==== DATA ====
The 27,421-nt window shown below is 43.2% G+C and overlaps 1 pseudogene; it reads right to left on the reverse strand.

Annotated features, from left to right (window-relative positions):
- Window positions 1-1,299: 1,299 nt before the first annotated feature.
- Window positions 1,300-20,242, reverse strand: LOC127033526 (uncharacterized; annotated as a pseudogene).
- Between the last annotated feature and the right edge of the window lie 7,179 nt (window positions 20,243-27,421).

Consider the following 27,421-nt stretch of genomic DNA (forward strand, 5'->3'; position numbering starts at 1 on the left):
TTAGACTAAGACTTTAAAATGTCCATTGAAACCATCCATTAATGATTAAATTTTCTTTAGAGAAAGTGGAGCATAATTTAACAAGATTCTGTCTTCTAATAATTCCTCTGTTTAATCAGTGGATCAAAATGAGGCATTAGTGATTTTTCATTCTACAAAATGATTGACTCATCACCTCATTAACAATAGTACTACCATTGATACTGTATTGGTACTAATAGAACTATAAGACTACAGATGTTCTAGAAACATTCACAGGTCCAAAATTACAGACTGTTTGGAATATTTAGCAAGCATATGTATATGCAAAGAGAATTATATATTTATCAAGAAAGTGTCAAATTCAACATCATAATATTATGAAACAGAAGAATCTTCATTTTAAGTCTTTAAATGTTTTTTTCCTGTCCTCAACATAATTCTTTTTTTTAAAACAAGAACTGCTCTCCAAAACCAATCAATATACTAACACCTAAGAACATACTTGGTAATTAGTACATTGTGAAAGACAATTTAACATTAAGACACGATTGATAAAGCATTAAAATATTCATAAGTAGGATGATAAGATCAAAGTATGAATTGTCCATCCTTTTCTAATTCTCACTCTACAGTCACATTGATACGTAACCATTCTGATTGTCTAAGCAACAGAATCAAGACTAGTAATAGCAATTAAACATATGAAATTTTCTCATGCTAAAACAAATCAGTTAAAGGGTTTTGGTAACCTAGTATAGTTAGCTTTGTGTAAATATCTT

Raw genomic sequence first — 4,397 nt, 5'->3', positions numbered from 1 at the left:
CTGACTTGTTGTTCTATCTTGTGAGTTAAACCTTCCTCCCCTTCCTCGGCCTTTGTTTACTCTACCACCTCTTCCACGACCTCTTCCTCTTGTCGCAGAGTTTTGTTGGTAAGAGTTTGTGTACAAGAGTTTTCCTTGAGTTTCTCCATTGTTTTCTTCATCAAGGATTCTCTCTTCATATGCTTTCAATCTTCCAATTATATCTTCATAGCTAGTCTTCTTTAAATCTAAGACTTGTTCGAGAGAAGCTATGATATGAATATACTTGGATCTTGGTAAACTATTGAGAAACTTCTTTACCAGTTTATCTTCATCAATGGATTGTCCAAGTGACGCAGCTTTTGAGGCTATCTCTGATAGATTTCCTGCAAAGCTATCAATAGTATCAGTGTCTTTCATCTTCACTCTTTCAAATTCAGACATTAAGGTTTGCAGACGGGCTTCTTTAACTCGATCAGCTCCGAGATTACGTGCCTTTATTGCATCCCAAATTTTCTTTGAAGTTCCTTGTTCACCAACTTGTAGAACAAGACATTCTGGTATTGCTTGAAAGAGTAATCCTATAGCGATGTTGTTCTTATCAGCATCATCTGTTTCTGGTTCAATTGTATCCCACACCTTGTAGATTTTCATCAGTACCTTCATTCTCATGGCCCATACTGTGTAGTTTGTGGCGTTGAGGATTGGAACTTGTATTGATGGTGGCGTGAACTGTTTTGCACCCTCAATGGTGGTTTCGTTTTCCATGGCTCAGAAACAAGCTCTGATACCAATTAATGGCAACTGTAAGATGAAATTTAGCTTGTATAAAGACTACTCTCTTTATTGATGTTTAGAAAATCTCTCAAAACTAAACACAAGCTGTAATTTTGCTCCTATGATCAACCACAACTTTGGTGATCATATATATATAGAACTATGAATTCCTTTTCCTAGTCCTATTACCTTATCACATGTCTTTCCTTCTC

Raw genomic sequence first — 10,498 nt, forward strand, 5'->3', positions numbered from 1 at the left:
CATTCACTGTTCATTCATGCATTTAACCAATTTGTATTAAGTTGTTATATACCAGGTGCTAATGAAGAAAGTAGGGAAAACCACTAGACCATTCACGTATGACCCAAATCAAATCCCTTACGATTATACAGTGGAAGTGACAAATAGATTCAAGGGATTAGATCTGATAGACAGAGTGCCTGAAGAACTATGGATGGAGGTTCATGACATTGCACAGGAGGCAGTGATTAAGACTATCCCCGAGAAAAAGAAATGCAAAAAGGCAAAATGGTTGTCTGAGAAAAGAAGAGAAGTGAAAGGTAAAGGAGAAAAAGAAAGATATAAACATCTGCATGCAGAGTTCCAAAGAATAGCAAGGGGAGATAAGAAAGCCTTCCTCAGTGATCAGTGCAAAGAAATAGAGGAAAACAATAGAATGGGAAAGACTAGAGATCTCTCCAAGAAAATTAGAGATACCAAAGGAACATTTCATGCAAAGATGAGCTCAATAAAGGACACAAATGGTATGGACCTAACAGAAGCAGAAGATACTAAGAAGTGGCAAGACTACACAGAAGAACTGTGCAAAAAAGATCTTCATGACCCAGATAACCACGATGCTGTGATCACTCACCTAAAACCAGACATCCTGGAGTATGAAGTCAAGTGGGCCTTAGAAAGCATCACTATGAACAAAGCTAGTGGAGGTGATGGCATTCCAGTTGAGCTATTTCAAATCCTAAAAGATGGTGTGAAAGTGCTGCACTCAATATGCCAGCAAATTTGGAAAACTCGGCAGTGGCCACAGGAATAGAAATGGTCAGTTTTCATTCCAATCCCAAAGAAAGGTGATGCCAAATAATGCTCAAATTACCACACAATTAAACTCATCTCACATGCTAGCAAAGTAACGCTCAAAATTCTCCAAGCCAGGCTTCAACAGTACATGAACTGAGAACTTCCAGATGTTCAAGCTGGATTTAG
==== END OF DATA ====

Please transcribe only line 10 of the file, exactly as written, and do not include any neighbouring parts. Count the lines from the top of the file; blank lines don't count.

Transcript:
Raw genomic sequence first — 10,498 nt, forward strand, 5'->3', positions numbered from 1 at the left: